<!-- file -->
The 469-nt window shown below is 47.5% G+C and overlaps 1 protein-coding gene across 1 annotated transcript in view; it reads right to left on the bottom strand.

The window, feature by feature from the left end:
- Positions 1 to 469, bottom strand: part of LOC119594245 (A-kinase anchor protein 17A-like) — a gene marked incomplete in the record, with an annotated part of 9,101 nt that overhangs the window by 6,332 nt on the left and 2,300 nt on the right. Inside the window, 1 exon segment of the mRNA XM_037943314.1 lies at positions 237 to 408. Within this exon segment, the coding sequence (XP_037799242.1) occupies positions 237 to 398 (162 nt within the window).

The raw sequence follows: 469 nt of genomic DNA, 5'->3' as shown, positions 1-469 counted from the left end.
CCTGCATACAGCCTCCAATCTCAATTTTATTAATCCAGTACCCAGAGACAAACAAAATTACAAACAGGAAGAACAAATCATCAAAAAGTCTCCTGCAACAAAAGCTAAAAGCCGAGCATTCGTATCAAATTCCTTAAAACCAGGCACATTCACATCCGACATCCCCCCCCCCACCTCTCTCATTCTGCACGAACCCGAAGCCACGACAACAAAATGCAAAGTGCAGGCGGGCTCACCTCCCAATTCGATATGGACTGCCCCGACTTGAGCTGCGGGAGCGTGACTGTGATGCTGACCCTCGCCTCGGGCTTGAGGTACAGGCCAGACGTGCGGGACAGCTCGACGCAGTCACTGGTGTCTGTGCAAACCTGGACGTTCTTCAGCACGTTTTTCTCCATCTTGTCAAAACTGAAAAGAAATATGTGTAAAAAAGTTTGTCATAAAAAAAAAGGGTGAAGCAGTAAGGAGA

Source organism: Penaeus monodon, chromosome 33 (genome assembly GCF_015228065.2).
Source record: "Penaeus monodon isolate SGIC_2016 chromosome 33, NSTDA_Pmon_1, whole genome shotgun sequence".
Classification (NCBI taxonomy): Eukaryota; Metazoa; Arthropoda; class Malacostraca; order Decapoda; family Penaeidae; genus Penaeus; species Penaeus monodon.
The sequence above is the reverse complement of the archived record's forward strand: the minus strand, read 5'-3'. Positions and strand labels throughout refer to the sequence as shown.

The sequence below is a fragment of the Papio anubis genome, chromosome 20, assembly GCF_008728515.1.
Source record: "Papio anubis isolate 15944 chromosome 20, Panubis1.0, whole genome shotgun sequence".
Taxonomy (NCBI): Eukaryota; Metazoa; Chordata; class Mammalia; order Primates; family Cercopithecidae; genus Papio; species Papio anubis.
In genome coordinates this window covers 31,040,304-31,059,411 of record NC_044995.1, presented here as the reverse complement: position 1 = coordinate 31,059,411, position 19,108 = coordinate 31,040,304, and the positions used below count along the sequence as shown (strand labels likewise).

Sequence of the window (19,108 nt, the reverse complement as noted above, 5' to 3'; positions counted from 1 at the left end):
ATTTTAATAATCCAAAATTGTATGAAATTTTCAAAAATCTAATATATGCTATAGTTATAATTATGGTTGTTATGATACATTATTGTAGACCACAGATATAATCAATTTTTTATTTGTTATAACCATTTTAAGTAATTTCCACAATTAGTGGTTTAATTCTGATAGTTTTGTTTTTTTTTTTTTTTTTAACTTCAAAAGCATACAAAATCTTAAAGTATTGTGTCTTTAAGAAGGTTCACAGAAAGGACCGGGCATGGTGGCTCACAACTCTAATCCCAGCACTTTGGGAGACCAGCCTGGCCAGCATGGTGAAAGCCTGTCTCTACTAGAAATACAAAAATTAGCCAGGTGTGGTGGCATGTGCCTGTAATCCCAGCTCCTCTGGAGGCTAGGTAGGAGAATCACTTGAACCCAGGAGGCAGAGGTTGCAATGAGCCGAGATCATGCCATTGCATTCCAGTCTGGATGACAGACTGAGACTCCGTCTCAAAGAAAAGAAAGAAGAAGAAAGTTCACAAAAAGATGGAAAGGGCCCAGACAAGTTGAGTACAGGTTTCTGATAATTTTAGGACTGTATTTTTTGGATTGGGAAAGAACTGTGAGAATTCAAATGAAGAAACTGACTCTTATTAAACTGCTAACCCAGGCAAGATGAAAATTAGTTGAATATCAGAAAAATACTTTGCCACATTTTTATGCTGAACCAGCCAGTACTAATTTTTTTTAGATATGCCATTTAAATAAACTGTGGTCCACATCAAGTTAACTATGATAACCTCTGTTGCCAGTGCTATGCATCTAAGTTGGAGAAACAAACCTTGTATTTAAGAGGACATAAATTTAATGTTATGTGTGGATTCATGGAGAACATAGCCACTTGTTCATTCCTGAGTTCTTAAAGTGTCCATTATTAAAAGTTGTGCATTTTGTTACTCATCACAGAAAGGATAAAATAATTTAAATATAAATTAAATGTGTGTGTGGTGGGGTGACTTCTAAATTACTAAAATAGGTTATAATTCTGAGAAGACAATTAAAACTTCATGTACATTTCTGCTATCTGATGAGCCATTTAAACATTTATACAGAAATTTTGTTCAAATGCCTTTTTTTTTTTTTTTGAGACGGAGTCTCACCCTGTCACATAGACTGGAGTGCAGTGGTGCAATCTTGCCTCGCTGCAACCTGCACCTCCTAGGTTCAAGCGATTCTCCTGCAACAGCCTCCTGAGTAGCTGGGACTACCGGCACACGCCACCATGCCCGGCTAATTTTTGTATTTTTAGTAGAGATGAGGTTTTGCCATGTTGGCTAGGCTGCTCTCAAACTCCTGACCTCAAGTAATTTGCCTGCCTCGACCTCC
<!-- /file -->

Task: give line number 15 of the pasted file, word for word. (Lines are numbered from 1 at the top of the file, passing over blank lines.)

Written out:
ATTTTAATAATCCAAAATTGTATGAAATTTTCAAAAATCTAATATATGCTATAGTTATAATTATGGTTGTTATGATACATTATTGTAGACCACAGATATAATCAATTTTTTATTTGTTATAACCATTTTAAGTAATTTCCACAATTAGTGGTTTAATTCTGATAGTTTTGTTTTTTTTTTTTTTTTTAACTTCAAAAGCATACAAAATCTTAAAGTATTGTGTCTTTAAGAAGGTTCACAGAAAGGACCGGGCATGGTGGCTCACAACTCTAATCCCAGCACTTTGGGAGACCAGCCTGGCCAGCATGGTGAAAGCCTGTCTCTACTAGAAATACAAAAATTAGCCAGGTGTGGTGGCATGTGCCTGTAATCCCAGCTCCTCTGGAGGCTAGGTAGGAGAATCACTTGAACCCAGGAGGCAGAGGTTGCAATGAGCCGAGATCATGCCATTGCATTCCAGTCTGGATGACAGACTGAGACTCCGTCTCAAAGAAAAGAAAGAAGAAGAAAGTTCACAAAAAGATGGAAAGGGCCCAGACAAGTTGAGTACAGGTTTCTGATAATTTTAGGACTGTATTTTTTGGATTGGGAAAGAACTGTGAGAATTCAAATGAAGAAACTGACTCTTATTAAACTGCTAACCCAGGCAAGATGAAAATTAGTTGAATATCAGAAAAATACTTTGCCACATTTTTATGCTGAACCAGCCAGTACTAATTTTTTTTAGATATGCCATTTAAATAAACTGTGGTCCACATCAAGTTAACTATGATAACCTCTGTTGCCAGTGCTATGCATCTAAGTTGGAGAAACAAACCTTGTATTTAAGAGGACATAAATTTAATGTTATGTGTGGATTCATGGAGAACATAGCCACTTGTTCATTCCTGAGTTCTTAAAGTGTCCATTATTAAAAGTTGTGCATTTTGTTACTCATCACAGAAAGGATAAAATAATTTAAATATAAATTAAATGTGTGTGTGGTGGGGTGACTTCTAAATTACTAAAATAGGTTATAATTCTGAGAAGACAATTAAAACTTCATGTACATTTCTGCTATCTGATGAGCCATTTAAACATTTATACAGAAATTTTGTTCAAATGCCTTTTTTTTTTTTTTTGAGACGGAGTCTCACCCTGTCACATAGACTGGAGTGCAGTGGTGCAATCTTGCCTCGCTGCAACCTGCACCTCCTAGGTTCAAGCGATTCTCCTGCAACAGCCTCCTGAGTAGCTGGGACTACCGGCACACGCCACCATGCCCGGCTAATTTTTGTATTTTTAGTAGAGATGAGGTTTTGCCATGTTGGCTAGGCTGCTCTCAAACTCCTGACCTCAAGTAATTTGCCTGCCTCGACCTCC